I n the fable of The Tortoise and the Hare, Aesop cautioned us to temper our “need for speed,” because “slow and steady wins the race.” In the case of the Horseshoe Bend Overlook, slow and steady doesn’t necessarily win any race, but taking a gradual, more mindful approach to this now-iconic symbol of the American Southwest will give the viewer a better appreciation for the true complexity of the area’s geology. And that, in our book, is definitely one for the “win” column!
As you exit your vehicle in the newly-expanded Horseshoe Bend parking area just South of Page, Arizona, your first challenge is to make your way up a mildly steep incline through deep, sometimes unwieldy sand. Though most visitors succumb to the temptation to make quick work out of this small obstacle, you might view it as an opportunity to take a trip through a real-life “Jurassic World.”
About 200 million years ago, a massive sea of sand dunes covered the landscape from Arizona to Wyoming. Known to geologists as “ergs,” they eventually became petrified (turned to stone) by water and minerals, solidifying into a uniform layer of sandstone over 2,000’ thick in some areas. After the bedrock of Navajo Sandstone formed, other sedimentary layers of sandstone, mudstone, calcite and limestone settled on top of it, then began to wear away under the constant scouring of relentless winds, flash floods, and extreme heat and cold. Today, the Navajo sandstone is once again exposed, and its top layer turning to sand. So this hill that makes you go “erg” is what remains of a gigantic sand dune that actually saw dinosaurs walk upon it. Indeed, there is a small, but hard-to-find dinosaur track about 50 yards from the end of the trail. Tell us the GPS coordinates if you happen to find it!
As you crest the hill, the trail begins to undulate and you’ll notice the tone of the landscape has taken on more jagged, sloping characteristics. Whitish gravel and chunks of sand also make an appearance. These are remnants of the calcite, or limestone layer that was once here. The diagonal stripes in the rock formations tell the story of how the sand dunes were petrified, yet retained their former shape as minerals, rain and snow changed their molecular composition over the course of 20 million years.
As you get closer to Horseshoe Bend Overlook, you’ll notice that some of the rock formations sport dark, sandy nodules. These are known as “iron concretions.” Because it was heavier than sandstone, iron tended to cluster up into small spheres during the process of petrification. As the sandstone erodes away, these concretions are becoming exposed to the elements once again. Occasionally, they will break away from the sandstone bedrock. When they do, they become what are known as “Moki Marbles.” If you find one – or more – please don’t pocket them. Remember, take only pictures and leave only footprints!
If all this sounds pretty amazing so far, wait until you see what’s ahead of you: the very thing you came here for – Horseshoe Bend! A geologic masterpiece sculpted by the Colorado River, Horseshoe Bend is an example of what happens when water takes the path of least resistance. Approximately 5 million years ago – or what a geologist might describe as “just the other day” – the Colorado Plateau abruptly uplifted. The rivers that flowed across this ancient landscape were suddenly trapped in their beds. Seeking a new natural level, with the help of gravity, the Colorado River began cutting through rock layers deep and fast. Here at Horseshoe Bend, an unstoppable force met an immovable object, namely, a sandstone escarpment. Since this rock formation wasn’t going to budge anytime soon, the river did the most logical thing it could: it went around it. The result is the 270° bend in the river (called an “incised” or “entrenched meander”) you see before you. Who knows, in a few million years, the stubborn promontory might finally decide to give way to the river’s whims, and future tourists could be viewing an attraction that bears a resemblance to Rainbow Bridge!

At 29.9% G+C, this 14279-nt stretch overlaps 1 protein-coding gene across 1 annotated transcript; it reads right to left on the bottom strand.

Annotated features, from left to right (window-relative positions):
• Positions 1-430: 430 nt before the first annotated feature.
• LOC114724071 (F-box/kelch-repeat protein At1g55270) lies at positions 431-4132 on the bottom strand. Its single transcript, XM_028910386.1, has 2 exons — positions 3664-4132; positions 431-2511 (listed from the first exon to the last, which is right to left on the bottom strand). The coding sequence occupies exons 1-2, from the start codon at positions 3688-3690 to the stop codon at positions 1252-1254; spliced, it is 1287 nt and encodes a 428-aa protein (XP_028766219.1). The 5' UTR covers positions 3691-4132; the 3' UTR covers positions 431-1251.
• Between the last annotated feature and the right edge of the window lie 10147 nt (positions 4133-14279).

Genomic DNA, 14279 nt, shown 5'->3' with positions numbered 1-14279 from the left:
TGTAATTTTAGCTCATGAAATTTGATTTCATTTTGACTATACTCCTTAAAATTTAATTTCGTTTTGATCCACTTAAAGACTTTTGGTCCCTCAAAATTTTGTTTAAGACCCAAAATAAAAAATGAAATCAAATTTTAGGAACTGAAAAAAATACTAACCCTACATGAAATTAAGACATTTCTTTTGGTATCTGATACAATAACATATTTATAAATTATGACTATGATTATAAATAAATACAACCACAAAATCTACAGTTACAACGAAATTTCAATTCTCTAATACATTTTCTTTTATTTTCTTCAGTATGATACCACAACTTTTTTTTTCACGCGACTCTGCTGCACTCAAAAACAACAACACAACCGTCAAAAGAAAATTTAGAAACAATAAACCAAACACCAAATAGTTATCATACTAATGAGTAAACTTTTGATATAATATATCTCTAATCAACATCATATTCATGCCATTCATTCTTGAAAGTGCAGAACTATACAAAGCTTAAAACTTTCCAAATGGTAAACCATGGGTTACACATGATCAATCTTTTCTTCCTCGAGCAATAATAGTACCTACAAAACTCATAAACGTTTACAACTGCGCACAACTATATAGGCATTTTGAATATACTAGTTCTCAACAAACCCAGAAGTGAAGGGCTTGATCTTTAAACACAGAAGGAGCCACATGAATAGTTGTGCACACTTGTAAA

“At this viewpoint, you can see the waters of the Colorado River in all their sparkling, blue-green glory as they drift along toward the Grand Canyon.”
But, that’s in the realm of sheer speculation for now. What’s in the realm of absolute certainty is that this is one of the most intimate views of the Colorado River you’re likely to experience on your Northern Arizona vacation. At this viewpoint, you can see the waters of the Colorado River in all their sparkling, blue-green glory as they drift along toward the Grand Canyon. Where else can you take a selfie with this timeless, majestic waterway in the background? Certainly not at the Grand Canyon – from the South Rim, there is only a handful of viewpoints that the Colorado River can be seen from, and then only a small stretch before it disappears again behind a butte or plateau. So pause for a few minutes to breathe in the fresh air and appreciate this magnificent view for how powerful and miraculous it truly is!
Now, wasn’t it worth the walk? For best results photographing Horseshoe Bend, you’ll need a wide angle lens to get the entire scene in the picture. If heights freak you out a little, try sitting or even lying down to take in the view from a more secure perspective. Seeing little blue dots on the river? Don’t worry, that’s not the altitude messing with your mind, those are rafts rounding Horseshoe Bend on the Half-Day Glen Canyon Float Trip. If you take one look at that first hill and still say “no way,” consider flying over Horseshoe Bend to get an incredible bird’s eye view without breaking a sweat.